The movie also arrives with a nicely cleaned-up DTS-HD Master Audio mono soundtrack, staying true to the original design but still feeling somewhat restricted. The mid-range is not very extensive and frequencies generally seem limited. The soundstage as a whole, however, provides plenty of clarity with a strong acoustical presence and a satisfying image. There's not much going on in the low-end, but bass is audible, particularly in the music, which is adequate and appropriate to the original recording. Vocals are well-prioritized in the center, allowing listeners to hear all of Bronson's tough-guy dialogue. Aside from a few negligible grumbles, this lossless mix is very good.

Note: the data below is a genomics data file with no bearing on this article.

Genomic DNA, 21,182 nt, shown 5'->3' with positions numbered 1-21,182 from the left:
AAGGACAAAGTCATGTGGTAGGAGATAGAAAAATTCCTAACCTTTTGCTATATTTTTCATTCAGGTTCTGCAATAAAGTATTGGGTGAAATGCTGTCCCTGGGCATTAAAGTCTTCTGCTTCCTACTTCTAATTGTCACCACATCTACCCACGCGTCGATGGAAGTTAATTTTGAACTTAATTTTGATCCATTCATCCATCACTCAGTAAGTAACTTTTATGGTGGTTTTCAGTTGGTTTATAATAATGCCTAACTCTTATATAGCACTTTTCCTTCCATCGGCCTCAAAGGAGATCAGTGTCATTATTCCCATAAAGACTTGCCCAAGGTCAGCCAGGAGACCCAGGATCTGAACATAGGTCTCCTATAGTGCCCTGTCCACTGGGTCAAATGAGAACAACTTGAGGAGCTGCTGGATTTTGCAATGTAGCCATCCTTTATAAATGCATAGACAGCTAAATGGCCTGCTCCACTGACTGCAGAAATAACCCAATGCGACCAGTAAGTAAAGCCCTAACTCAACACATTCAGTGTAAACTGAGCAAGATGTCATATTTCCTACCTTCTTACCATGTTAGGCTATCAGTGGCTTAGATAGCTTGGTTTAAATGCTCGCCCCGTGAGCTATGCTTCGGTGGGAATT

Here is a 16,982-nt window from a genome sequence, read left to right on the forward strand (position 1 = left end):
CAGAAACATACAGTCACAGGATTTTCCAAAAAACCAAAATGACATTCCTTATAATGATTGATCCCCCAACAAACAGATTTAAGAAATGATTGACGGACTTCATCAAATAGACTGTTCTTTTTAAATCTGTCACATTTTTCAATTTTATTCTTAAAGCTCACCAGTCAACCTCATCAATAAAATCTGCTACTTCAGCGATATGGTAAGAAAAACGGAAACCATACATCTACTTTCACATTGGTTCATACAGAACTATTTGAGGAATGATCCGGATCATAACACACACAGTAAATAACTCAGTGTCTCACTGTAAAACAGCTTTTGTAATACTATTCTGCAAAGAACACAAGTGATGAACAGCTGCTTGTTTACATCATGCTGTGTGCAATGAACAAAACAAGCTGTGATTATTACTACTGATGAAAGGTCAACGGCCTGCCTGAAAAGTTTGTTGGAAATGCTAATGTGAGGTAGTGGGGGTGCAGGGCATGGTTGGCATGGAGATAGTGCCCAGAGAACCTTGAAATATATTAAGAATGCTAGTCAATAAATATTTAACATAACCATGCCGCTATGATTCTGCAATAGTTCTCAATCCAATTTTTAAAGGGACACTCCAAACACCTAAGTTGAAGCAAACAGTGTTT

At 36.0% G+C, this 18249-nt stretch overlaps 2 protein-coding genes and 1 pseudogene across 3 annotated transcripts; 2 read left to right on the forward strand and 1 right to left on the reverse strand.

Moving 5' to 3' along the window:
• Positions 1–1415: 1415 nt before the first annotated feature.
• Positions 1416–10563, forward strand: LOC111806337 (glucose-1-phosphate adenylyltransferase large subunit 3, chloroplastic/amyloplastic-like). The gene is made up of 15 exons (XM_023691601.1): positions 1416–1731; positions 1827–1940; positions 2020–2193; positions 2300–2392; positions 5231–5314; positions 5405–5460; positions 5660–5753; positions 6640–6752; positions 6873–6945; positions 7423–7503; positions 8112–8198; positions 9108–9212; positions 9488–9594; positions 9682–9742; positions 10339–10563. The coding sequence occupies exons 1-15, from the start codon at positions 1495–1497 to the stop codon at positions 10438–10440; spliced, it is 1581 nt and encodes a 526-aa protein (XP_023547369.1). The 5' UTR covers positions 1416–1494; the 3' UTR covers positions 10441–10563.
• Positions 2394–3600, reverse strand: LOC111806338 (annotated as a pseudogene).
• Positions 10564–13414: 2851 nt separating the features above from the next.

The only available feature is the movie's original theatrical preview in standard definition.
Though failing to come close in quality to its predecessor, 'Death Wish II' still manages to entertain with several good bits of action. Director Michael Winner returns with this follow-up of the vigilante hero that made Charles Bronson into a star in America. Inferior to the first movie, but amusing nevertheless for a lazy weekend afternoon. The Blu-ray arrives with excellent picture quality and very good audio, but the supplement package offers nothing to enjoy afterwards, worth a look for fans of the franchise.